Cowichan Tribes Chief William Seymour said the First Nation will have more business and other opportunities now that members have voted top adopt the land code. (File photo)

Vancouver Island’s Cowichan Tribes votes to adopt land code

Gives First Nation more control over land and resources

Members of Cowichan Tribes voted overwhelmingly to adopt a new land code in a vote taken over three days last week.

Of the 602 tribes members who voted, 460 said yes, 141 said no and one ballot was spoiled in the vote on the land code, which the First Nation refers to as Quw’utsun Tumuhw.

Cowichan Tribes Chief William Seymour said he was not surprised by the result.

“Our staff did an excellent job getting to the people and educating them on what the land code is about,” he said.

“It’s been a long process, but I’m pleased that we finally got here. Now we can begin moving forward with plans to construct new buildings to create more office space, apartments and other uses as we create more business and other opportunities on band land.”

RELATED STORY: COWICHAN TRIBES ANNOUNCES ANOTHER VOTE ON LAND CODE

Cowichan Tribes is now the 89th First Nation in Canada and the 49th in B.C. to have voted to a accept a land code.

Under the land code, first established under a framework agreement between First Nations and Ottawa 23 years ago, it’s recognized that First Nations have an inherent right to manage their reserve lands and resources under their own land codes, free from constraints imposed by the province and federal officials under the Indian Act.

In the past, Cowichan Tribes needed permission from the Department of Indian Affairs and Northern Development to do any development on its lands, from building homes to leasing property, and the process sometimes took years, stifling many attempts by the First Nation to seize on business, housing and other opportunities.

Members of Cowichan Tribes voted on implementing the land code in 2007, but it was unsuccessful because not enough band members turned out to vote.

RELATED STORY: COWICHAN TRIBES PLAN ANOTHER VOTE

This time, the majority vote of those who cast ballots was required for the land code to be adopted, as opposed to the majority of Cowichan Band members who are eligible to vote like it was the last time.

Seymour said he believes many of those who voted against the land code had a lot of misconceptions of what adopting it means for the Cowichan Tribes’ community, even after the extensive education campaign by the band leadership to explain all aspects of the option to them.

“Some think that all the land that everyone has will now become band land, and that’s not true,” he said.

“If band members hold a certificate of possession for their property, they will still own their land under the land code.”

RELATED STORY: PROTESTERS GET THE EAR OF COWICHAN TRIBES WITH ATTEMPTED BLOCKADE

Seymour said a lot of work has to be done to implement the land code.

He said some land-use policies that will be used under the land code are already in place, but a number of new laws and policies have to be put in place.

“There are templates that we can use here, and we’ll be working with a federal land advisory board, which looks after issues like this on land across Canada, to develop our next steps,” Seymour said.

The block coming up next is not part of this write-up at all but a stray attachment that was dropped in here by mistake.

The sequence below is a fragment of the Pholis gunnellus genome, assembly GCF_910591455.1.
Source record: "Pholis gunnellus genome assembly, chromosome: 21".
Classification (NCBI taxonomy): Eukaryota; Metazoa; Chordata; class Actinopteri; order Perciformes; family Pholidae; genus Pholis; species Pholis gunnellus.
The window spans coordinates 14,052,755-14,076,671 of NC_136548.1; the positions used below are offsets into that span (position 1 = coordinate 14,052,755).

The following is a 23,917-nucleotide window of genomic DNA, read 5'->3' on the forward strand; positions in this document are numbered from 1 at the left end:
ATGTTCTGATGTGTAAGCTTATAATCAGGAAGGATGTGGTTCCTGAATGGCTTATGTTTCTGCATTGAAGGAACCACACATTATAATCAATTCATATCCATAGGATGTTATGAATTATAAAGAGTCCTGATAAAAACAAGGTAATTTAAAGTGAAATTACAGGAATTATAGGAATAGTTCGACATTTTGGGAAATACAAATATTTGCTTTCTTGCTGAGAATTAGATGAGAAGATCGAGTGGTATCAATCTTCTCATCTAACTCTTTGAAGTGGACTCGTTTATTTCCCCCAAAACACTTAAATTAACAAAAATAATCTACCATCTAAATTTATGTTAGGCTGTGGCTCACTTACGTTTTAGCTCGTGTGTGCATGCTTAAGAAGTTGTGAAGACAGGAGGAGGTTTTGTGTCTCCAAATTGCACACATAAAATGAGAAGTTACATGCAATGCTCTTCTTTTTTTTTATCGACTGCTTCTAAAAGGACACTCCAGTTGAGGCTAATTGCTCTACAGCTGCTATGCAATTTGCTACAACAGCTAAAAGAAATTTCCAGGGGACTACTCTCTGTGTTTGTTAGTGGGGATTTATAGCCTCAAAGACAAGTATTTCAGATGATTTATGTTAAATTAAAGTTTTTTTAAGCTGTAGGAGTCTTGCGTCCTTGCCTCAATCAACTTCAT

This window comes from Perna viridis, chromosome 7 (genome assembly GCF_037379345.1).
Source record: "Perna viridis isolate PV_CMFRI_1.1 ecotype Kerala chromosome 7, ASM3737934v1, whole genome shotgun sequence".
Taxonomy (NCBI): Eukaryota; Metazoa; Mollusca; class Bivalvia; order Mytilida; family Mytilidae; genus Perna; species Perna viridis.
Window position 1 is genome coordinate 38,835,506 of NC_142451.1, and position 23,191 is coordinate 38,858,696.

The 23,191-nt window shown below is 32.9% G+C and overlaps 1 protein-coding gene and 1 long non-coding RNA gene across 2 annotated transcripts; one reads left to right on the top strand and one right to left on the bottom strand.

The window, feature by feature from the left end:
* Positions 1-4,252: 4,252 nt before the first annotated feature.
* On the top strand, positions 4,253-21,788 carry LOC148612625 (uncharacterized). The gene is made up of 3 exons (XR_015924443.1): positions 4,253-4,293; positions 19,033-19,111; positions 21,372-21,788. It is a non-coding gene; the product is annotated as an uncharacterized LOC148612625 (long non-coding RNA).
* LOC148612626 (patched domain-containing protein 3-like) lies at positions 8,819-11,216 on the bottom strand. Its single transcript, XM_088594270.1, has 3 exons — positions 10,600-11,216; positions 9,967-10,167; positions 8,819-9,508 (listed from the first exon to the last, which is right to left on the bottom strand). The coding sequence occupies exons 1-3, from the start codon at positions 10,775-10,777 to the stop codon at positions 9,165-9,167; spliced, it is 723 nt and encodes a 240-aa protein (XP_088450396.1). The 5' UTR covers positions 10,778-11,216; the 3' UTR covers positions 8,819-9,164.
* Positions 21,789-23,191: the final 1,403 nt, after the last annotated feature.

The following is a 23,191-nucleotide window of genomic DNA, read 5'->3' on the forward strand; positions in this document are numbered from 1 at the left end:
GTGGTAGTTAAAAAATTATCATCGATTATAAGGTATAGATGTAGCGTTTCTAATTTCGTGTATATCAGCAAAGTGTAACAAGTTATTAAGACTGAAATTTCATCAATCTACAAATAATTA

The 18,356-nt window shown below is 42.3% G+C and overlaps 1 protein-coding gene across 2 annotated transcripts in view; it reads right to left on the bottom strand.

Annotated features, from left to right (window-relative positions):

robert.barron@cowichanvalleycitizen.com

Like us on Facebook and follow us on Twitter

Get local stories you won't find anywhere else right to your inbox.
Sign up here

Just Posted

USS Wrestling team takes unique detour around Tofino-Ucluelet highway closure to rock Abbotsford tournament

“It was a pretty fun weekend actually. We had a good time. It was a bit of an adventure.”

Friday’s earthquake a reminder to be prepared, says Ucluelet mayor

“When someone says, ‘Be prepared for 72 hours,’ that means exactly that: be prepared.”

Central Westcoast Forest Society is searching for wood and trees

Scrap wood will be used to help rebuild the local salmon populations near Tofino and Ucluelet.

UPDATED: Tofino-Ucluelet highway reopens after bridge installed earlier than expected

Hwy. 4 now open to all vehicles, including delivery trucks and RVs

VIDEO: Canada’s first presumptive case of coronavirus officially confirmed

Both patient and wife arrived on a China Southern Airlines flight after having been to Wuhan

First-place Canucks beat Blues 3-1 for ninth straight home win

Miller nets pair as Vancouver defeats Cup champs

Swapping grape varieties can help winemakers adapt to climate change: UBC study

Report says 56% of wine-grape-growing regions would be lost if global climate warms by 2 C

Alberta premier wants feds to approve Teck mine for benefit of First Nations

Kenney: ‘Surely [reconciliation] means saying yes to economic development for First Nations people’

Police search for man who went missing from Vernon hotel

Jay Rosenberger, 38, was last seen Friday

Filming for Resident Alien begins in Ladysmith

Aliens and excitement take over the streets of Ladysmith during new TV series

NDP suggests easing secondary housing rules for B.C. farmland

Lana Popham proposes guest homes not just for relatives

After four sexual assaults in the same B.C. park, RCMP ask women not to walk alone

Four sexual assaults took place in Glen Park over two months

Most Read